Abstract 1135: Somatic and Cognitive Depressive Symptoms and hs-C Reactive Protein in Acute MI: Insights From the TRIUMPH Registry
Objectives: Both depression and inflammation adversely influence cardiovascular prognosis in acute myocardial infarction (AMI) patients. New evidence has linked somatic, but not cognitive, depressive symptoms to worse outcomes. We hypothesized that somatic, but not cognitive depressive symptoms, are positively associated with inflammation, as measured by high sensitivity C reactive protein (hs-CRP) after AMI.
Methods: In the multi-site Translational Research Investigating Underlying disparities in acute Myocardial infarction Patients’ Health Status (TRIUMPH) study, baseline depressive symptoms (8-item Patient Health Questionnaire) and baseline hs-CRP levels (median time from AMI admission to blood draw of 3 days; interquartile range [IQR]: 2; 4) were available in 2,381 patients. The association between baseline somatic and cognitive depressive symptoms with baseline hs-CRP levels was evaluated using hierarchical linear models, which adjusted for enrollment site, severity of AMI, socio-demographics, comorbidities, and medication use.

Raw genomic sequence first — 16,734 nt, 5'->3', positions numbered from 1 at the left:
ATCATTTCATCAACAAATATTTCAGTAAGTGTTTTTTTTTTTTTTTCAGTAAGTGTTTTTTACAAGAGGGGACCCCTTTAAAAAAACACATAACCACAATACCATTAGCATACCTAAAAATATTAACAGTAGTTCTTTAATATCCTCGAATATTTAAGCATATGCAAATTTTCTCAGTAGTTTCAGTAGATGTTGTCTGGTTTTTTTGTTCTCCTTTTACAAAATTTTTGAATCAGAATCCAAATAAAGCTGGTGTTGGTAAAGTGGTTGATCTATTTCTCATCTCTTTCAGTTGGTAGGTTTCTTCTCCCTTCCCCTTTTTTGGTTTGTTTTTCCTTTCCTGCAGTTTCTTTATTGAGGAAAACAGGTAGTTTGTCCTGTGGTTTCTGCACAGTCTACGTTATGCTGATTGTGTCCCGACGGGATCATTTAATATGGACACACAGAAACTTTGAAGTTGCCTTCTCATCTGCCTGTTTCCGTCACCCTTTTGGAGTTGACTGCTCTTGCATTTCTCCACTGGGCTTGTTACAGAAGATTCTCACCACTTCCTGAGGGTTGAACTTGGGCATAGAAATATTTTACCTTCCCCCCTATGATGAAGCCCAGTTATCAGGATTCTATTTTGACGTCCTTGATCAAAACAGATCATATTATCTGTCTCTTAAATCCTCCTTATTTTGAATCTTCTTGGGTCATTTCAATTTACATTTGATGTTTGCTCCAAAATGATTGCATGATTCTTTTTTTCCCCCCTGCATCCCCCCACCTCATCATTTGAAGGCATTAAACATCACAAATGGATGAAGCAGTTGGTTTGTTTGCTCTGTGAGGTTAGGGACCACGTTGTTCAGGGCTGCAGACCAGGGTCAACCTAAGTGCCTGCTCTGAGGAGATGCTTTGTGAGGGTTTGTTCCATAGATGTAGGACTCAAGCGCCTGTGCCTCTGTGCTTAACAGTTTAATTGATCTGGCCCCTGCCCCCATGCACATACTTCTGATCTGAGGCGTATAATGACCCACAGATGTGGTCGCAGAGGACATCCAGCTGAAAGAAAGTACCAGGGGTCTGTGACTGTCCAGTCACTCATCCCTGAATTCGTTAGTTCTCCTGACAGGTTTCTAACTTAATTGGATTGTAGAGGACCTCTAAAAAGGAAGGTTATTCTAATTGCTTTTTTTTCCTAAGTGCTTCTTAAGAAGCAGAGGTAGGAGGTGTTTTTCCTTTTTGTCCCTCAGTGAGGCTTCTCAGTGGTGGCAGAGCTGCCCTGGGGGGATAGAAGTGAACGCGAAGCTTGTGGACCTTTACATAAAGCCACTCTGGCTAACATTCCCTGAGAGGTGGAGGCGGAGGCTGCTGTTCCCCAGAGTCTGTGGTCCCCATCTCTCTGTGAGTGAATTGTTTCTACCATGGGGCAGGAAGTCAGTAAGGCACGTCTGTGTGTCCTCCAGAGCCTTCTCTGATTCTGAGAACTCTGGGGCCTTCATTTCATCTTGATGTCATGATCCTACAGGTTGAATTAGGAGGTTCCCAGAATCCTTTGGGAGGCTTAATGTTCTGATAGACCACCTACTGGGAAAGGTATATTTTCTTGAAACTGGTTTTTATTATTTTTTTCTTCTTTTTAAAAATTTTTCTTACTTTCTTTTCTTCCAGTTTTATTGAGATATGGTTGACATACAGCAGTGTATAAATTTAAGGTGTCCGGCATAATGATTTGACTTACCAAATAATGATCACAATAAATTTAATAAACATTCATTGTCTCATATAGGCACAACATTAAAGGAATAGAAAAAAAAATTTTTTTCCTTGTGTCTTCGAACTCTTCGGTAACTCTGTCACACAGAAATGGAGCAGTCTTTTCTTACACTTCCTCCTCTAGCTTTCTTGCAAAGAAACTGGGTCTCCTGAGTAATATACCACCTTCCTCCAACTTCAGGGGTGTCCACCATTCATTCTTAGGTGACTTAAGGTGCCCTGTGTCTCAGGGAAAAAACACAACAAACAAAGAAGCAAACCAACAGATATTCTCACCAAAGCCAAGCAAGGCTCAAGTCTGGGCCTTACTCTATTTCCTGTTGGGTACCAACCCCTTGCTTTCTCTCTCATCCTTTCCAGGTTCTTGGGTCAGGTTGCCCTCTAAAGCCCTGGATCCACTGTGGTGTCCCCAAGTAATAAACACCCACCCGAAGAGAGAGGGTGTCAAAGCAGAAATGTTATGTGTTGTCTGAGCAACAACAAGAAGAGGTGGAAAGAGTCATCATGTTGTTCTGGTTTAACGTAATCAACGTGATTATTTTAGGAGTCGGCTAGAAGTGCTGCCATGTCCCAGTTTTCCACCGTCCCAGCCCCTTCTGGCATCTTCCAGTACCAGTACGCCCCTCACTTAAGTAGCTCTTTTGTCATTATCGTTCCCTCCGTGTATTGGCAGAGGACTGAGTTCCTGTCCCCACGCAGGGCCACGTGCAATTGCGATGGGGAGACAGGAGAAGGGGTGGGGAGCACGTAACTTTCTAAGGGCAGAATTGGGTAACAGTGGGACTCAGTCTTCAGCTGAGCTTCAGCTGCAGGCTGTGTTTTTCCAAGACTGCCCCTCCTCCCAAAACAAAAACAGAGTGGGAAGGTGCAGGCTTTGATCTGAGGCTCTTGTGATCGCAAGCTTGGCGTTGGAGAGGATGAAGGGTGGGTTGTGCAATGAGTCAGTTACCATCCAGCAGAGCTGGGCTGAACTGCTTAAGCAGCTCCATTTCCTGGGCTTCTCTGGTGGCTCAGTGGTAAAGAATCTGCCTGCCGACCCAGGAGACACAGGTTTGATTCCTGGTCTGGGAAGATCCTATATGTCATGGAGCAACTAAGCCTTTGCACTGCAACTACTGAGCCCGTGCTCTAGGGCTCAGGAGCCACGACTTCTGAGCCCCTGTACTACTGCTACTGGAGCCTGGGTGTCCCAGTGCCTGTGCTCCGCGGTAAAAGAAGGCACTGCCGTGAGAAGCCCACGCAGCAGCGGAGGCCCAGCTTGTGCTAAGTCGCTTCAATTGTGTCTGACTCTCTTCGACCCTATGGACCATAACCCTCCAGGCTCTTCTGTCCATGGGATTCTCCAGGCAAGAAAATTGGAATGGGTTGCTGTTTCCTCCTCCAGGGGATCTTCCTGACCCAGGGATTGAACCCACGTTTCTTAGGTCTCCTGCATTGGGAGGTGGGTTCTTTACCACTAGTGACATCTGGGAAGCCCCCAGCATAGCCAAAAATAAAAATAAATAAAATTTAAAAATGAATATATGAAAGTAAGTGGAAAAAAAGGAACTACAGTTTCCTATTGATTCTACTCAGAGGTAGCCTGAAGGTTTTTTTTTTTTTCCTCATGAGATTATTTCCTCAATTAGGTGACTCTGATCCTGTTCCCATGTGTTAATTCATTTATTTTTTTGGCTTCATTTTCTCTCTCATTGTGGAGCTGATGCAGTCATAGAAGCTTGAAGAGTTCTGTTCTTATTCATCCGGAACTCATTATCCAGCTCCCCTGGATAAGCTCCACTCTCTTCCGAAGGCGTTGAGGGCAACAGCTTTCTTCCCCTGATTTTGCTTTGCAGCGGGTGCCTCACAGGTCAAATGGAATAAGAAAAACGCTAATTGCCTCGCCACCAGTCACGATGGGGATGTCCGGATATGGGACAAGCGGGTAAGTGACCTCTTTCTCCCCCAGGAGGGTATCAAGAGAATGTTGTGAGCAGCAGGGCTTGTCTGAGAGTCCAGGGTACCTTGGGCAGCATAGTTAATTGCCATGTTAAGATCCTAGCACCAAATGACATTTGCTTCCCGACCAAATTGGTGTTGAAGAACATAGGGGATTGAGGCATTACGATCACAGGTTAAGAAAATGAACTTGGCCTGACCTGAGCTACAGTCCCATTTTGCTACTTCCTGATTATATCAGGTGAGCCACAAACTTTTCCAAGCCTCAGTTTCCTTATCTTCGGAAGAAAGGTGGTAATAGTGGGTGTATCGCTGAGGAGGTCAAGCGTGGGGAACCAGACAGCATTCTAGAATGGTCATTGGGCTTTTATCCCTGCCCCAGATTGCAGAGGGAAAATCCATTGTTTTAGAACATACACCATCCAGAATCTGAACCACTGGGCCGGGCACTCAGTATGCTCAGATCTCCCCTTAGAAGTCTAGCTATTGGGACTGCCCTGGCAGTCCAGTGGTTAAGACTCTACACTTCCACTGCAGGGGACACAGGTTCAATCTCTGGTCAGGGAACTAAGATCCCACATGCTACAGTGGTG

Results: The median baseline hs-CRP (mg/L) for the cohort was 1.9 (IQR: 0.7; 4.4). In unadjusted linear correlation models, somatic depressive symptoms were positively associated with baseline hs-CRP (β=0.28 per standard deviation increase, 95% confidence interval [CI]: 0.01; 0.54, p=0.04), whereas cognitive symptoms were not (β=−0.05, 95%CI: −0.33; 0.22, p=0.69). After adjustment, the association between somatic symptoms and higher baseline hs-CRP levels persisted (β=0.35, 95%CI: 0.07; 0.62, p=.01).
Conclusions: We confirm that somatic, but not cognitive, depressive symptoms are positively associated with inflammation as measured by hs-CRP levels during the index AMI hospitalization. The relationship between somatic depressive symptoms, inflammation and adverse AMI prognosis warrants further testing.